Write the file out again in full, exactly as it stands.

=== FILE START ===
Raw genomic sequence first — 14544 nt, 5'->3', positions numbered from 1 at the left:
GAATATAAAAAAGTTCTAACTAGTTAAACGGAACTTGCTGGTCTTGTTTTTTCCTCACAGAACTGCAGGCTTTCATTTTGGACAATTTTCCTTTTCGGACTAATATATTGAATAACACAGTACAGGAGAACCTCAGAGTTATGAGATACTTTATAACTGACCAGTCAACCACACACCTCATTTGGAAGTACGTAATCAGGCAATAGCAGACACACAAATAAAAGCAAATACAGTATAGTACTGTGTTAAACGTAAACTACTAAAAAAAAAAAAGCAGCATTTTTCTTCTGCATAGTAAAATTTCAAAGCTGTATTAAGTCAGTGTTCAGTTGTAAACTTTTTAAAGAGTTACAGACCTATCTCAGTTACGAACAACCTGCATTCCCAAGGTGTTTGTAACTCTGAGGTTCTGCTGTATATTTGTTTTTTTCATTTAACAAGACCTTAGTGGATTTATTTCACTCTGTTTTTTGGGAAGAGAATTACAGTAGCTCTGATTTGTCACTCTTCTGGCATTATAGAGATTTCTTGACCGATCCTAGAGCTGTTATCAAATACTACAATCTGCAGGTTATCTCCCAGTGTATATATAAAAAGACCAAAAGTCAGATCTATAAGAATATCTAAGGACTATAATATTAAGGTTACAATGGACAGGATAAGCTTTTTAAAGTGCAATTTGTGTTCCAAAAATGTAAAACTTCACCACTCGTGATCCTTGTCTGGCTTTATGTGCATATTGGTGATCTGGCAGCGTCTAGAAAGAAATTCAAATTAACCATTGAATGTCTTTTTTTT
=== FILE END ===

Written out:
Raw genomic sequence first — 14544 nt, 5'->3', positions numbered from 1 at the left:
GAATATAAAAAAGTTCTAACTAGTTAAACGGAACTTGCTGGTCTTGTTTTTTCCTCACAGAACTGCAGGCTTTCATTTTGGACAATTTTCCTTTTCGGACTAATATATTGAATAACACAGTACAGGAGAACCTCAGAGTTATGAGATACTTTATAACTGACCAGTCAACCACACACCTCATTTGGAAGTACGTAATCAGGCAATAGCAGACACACAAATAAAAGCAAATACAGTATAGTACTGTGTTAAACGTAAACTACTAAAAAAAAAAAAGCAGCATTTTTCTTCTGCATAGTAAAATTTCAAAGCTGTATTAAGTCAGTGTTCAGTTGTAAACTTTTTAAAGAGTTACAGACCTATCTCAGTTACGAACAACCTGCATTCCCAAGGTGTTTGTAACTCTGAGGTTCTGCTGTATATTTGTTTTTTTCATTTAACAAGACCTTAGTGGATTTATTTCACTCTGTTTTTTGGGAAGAGAATTACAGTAGCTCTGATTTGTCACTCTTCTGGCATTATAGAGATTTCTTGACCGATCCTAGAGCTGTTATCAAATACTACAATCTGCAGGTTATCTCCCAGTGTATATATAAAAAGACCAAAAGTCAGATCTATAAGAATATCTAAGGACTATAATATTAAGGTTACAATGGACAGGATAAGCTTTTTAAAGTGCAATTTGTGTTCCAAAAATGTAAAACTTCACCACTCGTGATCCTTGTCTGGCTTTATGTGCATATTGGTGATCTGGCAGCGTCTAGAAAGAAATTCAAATTAACCATTGAATGTCTTTTTTTT